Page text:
Significant progress is being made to shift the greenhouse gas emissions trajectory of the U.S. Anticipating an absence of federal action, the time is now for states, corporations and foundations to ensure the U.S. is not left out of global progress to mitigate climate change.
The Climate Trust is proud to be a part of this comprehensive CPLC voluntary partnership with other leading organizations, governments and private sector entities. The stories that were shared by the leaders attending the Assembly were inspiring and reaffirmed the commitment to advance carbon pricing.
The Carbon Pricing Leadership Coalition aims to advance the carbon pricing agenda by working together towards the long-term objective of a carbon price applied throughout the global economy by:
The Coalition will collect the evidence base, benefiting from experience around the world in designing and using carbon pricing, and use this input to help inform successful carbon pricing policy development and use of carbon pricing in businesses. It will also deepen understanding of the business and economic case for carbon pricing. In that role, it is developing pathways for use by companies, investors and governments that will illustrate plausible outlooks under a variety of carbon pricing policies and timelines. Finally, the coalition will work to bring together government and business in leadership dialogues that identify and address the most pressing issues, and in doing so, accelerate the use of carbon pricing around the world.
Carbon emissions from the burning of fossil fuels already carry a hefty price, though people are rarely aware of it. The bill comes to all of us masked in public health care costs, harm to the environment, and the effects of climate change. But what if the cost of carbon emissions was instead paid at the source, where choices about fuel use are made? How would that change the incentive structure underpinning our global reliance on fossil fuels?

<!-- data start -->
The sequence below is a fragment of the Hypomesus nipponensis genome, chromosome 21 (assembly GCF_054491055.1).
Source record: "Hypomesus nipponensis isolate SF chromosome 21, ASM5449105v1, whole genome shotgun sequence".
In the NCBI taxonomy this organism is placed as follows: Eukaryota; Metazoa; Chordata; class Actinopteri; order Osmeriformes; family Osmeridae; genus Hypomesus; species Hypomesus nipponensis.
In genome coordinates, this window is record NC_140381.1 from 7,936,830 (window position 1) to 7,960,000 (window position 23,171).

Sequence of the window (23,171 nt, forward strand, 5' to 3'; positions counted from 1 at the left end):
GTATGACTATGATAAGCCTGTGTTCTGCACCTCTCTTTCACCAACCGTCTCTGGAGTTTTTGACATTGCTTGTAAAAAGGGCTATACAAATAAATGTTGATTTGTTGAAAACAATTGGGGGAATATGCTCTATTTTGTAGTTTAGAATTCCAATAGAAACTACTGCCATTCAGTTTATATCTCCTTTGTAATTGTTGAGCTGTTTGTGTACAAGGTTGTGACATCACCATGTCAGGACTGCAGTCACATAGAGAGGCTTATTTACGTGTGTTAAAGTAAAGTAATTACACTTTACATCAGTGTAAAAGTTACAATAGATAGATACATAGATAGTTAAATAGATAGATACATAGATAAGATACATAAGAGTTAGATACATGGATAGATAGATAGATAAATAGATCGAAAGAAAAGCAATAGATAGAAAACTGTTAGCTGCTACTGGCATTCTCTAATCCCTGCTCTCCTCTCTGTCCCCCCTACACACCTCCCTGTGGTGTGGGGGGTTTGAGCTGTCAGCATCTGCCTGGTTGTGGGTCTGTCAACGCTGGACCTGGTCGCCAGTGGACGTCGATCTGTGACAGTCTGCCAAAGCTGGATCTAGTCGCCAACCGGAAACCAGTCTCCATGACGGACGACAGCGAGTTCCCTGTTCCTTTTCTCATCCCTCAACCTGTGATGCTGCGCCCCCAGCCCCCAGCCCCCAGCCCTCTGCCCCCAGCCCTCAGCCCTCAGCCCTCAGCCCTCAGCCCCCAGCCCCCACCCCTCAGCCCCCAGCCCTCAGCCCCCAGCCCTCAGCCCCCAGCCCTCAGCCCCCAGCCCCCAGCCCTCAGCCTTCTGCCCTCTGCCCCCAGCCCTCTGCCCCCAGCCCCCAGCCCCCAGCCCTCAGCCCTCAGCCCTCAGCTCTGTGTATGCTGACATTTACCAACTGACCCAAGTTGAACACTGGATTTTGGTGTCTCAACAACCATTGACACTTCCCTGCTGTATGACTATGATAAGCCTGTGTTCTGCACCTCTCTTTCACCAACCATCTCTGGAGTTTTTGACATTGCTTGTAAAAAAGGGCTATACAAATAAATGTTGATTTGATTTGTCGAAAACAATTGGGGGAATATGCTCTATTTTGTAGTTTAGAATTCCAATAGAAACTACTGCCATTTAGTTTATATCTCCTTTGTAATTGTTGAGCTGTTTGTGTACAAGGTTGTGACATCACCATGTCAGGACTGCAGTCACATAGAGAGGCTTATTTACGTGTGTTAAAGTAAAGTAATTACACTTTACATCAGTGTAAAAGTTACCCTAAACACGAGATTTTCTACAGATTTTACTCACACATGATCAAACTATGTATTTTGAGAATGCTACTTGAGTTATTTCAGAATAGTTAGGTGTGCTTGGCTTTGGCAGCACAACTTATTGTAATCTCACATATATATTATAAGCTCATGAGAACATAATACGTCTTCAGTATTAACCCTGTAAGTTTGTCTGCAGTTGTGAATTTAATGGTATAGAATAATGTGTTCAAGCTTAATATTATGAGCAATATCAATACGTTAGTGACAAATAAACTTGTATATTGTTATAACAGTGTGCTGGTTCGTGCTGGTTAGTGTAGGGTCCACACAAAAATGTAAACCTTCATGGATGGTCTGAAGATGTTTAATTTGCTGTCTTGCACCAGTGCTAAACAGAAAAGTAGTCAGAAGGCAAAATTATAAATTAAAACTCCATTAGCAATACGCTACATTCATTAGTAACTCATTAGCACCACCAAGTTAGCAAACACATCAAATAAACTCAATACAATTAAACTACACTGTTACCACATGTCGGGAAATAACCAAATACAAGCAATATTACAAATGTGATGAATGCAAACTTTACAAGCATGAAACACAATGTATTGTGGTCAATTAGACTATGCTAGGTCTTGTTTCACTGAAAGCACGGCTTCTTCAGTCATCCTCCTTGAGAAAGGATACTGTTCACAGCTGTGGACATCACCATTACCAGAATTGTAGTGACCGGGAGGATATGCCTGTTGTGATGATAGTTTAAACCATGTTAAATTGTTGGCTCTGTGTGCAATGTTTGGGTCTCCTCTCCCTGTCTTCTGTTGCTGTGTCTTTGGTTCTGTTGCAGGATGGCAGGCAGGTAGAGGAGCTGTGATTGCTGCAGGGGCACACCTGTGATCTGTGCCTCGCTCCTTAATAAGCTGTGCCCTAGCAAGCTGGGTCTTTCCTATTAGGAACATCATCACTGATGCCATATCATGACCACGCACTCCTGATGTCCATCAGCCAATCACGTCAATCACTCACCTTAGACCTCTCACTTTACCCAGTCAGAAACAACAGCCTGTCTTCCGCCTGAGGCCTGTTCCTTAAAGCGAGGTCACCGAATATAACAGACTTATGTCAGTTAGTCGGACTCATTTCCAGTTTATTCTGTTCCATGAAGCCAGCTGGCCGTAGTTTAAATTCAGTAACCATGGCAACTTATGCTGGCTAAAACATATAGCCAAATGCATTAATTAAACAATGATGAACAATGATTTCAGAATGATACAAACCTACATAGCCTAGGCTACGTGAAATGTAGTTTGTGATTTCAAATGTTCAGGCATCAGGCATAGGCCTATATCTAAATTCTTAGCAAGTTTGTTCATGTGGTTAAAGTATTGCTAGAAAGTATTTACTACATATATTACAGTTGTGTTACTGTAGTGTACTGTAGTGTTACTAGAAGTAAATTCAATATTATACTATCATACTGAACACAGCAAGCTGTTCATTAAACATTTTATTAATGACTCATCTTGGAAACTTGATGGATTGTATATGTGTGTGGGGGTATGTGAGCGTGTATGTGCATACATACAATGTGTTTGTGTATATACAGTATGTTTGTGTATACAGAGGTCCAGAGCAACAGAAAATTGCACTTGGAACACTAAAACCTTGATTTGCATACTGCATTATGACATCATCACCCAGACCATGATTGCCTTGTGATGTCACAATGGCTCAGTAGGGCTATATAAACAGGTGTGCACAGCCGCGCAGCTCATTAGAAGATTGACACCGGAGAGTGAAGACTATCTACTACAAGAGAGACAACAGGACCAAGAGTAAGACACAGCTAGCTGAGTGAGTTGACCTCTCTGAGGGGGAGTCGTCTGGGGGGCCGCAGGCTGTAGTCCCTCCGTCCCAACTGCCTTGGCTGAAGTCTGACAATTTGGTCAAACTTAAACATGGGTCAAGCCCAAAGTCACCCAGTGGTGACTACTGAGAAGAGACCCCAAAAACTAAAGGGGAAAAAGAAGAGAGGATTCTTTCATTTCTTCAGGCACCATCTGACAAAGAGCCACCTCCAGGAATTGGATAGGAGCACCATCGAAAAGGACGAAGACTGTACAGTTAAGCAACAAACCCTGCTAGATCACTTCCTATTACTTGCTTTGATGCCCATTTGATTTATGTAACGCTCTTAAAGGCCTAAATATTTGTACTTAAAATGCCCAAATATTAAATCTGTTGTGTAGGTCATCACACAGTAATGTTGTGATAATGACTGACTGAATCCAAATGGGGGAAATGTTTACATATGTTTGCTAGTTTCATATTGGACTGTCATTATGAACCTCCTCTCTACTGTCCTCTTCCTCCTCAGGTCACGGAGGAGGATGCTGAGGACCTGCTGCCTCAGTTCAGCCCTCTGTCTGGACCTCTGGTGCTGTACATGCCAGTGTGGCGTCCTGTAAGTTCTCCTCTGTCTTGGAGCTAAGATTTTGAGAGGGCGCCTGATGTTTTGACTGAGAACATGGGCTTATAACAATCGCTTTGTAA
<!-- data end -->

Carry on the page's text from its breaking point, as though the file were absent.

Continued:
That’s the idea behind carbon pricing. It shifts the social costs of climate change to the source of the pollution, encouraging polluters to reduce emissions and invest in clean energy and low-carbon growth. So how do we put a price on carbon, and why do so many government and business leaders support it?
In September 2014, the idea of a Carbon Pricing Leadership Coalition formed from a groundswell of support for carbon pricing at the UN Climate Summit, where 74 countries and more than 1,000 companies expressed support for carbon pricing. The Coalition officially launched at COP21 in Paris, with the goal to expand the use of effective carbon pricing policies that can maintain competitiveness, create jobs, encourage innovation, and deliver meaningful emissions reductions.
On October 19, 2015, World Bank Group President Jim Yong Kim and International Monetary Fund Managing Director Christine Lagarde launched The Carbon Pricing Panel with heads of government and supported by private sector leaders. Panel members are demonstrating leadership and calling on their peers to join them in putting a price on carbon.
Image credit: Flickr/International Monetary Fund